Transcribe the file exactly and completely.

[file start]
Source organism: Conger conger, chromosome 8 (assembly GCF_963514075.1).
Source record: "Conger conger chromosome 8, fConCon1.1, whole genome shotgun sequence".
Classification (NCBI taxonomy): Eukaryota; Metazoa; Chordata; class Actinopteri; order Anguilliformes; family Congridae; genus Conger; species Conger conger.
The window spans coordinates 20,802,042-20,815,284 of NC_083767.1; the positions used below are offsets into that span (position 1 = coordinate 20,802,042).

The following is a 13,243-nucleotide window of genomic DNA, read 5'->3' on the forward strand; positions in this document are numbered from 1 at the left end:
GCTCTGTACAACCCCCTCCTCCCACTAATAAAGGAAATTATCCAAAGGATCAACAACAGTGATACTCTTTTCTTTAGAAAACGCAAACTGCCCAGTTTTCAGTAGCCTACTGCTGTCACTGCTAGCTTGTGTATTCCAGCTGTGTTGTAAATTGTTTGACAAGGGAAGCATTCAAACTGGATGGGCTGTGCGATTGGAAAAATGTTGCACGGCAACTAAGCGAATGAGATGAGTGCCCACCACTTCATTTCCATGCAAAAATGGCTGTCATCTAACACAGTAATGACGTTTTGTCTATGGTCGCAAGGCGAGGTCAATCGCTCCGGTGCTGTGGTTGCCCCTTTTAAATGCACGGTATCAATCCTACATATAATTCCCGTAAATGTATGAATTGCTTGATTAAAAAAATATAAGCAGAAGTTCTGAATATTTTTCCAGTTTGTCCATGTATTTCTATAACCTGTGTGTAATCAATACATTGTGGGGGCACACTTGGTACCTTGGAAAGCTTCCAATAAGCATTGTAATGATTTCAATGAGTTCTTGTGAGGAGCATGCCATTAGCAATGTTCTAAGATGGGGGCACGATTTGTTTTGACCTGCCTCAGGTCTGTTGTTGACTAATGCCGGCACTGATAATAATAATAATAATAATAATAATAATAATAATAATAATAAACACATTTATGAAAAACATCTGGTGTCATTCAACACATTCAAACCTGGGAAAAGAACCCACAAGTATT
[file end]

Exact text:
Source organism: Conger conger, chromosome 8 (assembly GCF_963514075.1).
Source record: "Conger conger chromosome 8, fConCon1.1, whole genome shotgun sequence".
Classification (NCBI taxonomy): Eukaryota; Metazoa; Chordata; class Actinopteri; order Anguilliformes; family Congridae; genus Conger; species Conger conger.
The window spans coordinates 20,802,042-20,815,284 of NC_083767.1; the positions used below are offsets into that span (position 1 = coordinate 20,802,042).

The following is a 13,243-nucleotide window of genomic DNA, read 5'->3' on the forward strand; positions in this document are numbered from 1 at the left end:
GCTCTGTACAACCCCCTCCTCCCACTAATAAAGGAAATTATCCAAAGGATCAACAACAGTGATACTCTTTTCTTTAGAAAACGCAAACTGCCCAGTTTTCAGTAGCCTACTGCTGTCACTGCTAGCTTGTGTATTCCAGCTGTGTTGTAAATTGTTTGACAAGGGAAGCATTCAAACTGGATGGGCTGTGCGATTGGAAAAATGTTGCACGGCAACTAAGCGAATGAGATGAGTGCCCACCACTTCATTTCCATGCAAAAATGGCTGTCATCTAACACAGTAATGACGTTTTGTCTATGGTCGCAAGGCGAGGTCAATCGCTCCGGTGCTGTGGTTGCCCCTTTTAAATGCACGGTATCAATCCTACATATAATTCCCGTAAATGTATGAATTGCTTGATTAAAAAAATATAAGCAGAAGTTCTGAATATTTTTCCAGTTTGTCCATGTATTTCTATAACCTGTGTGTAATCAATACATTGTGGGGGCACACTTGGTACCTTGGAAAGCTTCCAATAAGCATTGTAATGATTTCAATGAGTTCTTGTGAGGAGCATGCCATTAGCAATGTTCTAAGATGGGGGCACGATTTGTTTTGACCTGCCTCAGGTCTGTTGTTGACTAATGCCGGCACTGATAATAATAATAATAATAATAATAATAATAATAATAATAATAAACACATTTATGAAAAACATCTGGTGTCATTCAACACATTCAAACCTGGGAAAAGAACCCACAAGTATT